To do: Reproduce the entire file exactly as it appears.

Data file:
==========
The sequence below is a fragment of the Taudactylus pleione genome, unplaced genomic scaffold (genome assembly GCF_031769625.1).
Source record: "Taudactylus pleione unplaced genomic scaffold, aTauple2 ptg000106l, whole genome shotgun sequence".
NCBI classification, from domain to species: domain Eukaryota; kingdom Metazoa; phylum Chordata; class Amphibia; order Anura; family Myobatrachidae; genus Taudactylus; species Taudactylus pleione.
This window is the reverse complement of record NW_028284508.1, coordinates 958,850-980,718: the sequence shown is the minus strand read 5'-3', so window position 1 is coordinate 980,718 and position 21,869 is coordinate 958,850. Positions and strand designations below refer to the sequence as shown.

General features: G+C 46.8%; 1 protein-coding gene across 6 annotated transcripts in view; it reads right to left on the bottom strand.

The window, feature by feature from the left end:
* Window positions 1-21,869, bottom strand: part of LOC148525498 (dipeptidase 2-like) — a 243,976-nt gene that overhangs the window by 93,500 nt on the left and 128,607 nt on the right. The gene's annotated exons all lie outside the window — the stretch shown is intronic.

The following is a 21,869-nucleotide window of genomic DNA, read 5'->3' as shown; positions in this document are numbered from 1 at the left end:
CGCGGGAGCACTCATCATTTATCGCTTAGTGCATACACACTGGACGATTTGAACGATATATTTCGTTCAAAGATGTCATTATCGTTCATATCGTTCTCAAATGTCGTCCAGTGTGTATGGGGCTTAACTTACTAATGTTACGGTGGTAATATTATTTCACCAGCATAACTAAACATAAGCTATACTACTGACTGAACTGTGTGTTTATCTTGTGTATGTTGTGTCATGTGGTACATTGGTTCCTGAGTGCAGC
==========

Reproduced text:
The sequence below is a fragment of the Taudactylus pleione genome, unplaced genomic scaffold (genome assembly GCF_031769625.1).
Source record: "Taudactylus pleione unplaced genomic scaffold, aTauple2 ptg000106l, whole genome shotgun sequence".
NCBI classification, from domain to species: domain Eukaryota; kingdom Metazoa; phylum Chordata; class Amphibia; order Anura; family Myobatrachidae; genus Taudactylus; species Taudactylus pleione.
This window is the reverse complement of record NW_028284508.1, coordinates 958,850-980,718: the sequence shown is the minus strand read 5'-3', so window position 1 is coordinate 980,718 and position 21,869 is coordinate 958,850. Positions and strand designations below refer to the sequence as shown.

General features: G+C 46.8%; 1 protein-coding gene across 6 annotated transcripts in view; it reads right to left on the bottom strand.

The window, feature by feature from the left end:
* Window positions 1-21,869, bottom strand: part of LOC148525498 (dipeptidase 2-like) — a 243,976-nt gene that overhangs the window by 93,500 nt on the left and 128,607 nt on the right. The gene's annotated exons all lie outside the window — the stretch shown is intronic.

The following is a 21,869-nucleotide window of genomic DNA, read 5'->3' as shown; positions in this document are numbered from 1 at the left end:
CGCGGGAGCACTCATCATTTATCGCTTAGTGCATACACACTGGACGATTTGAACGATATATTTCGTTCAAAGATGTCATTATCGTTCATATCGTTCTCAAATGTCGTCCAGTGTGTATGGGGCTTAACTTACTAATGTTACGGTGGTAATATTATTTCACCAGCATAACTAAACATAAGCTATACTACTGACTGAACTGTGTGTTTATCTTGTGTATGTTGTGTCATGTGGTACATTGGTTCCTGAGTGCAGC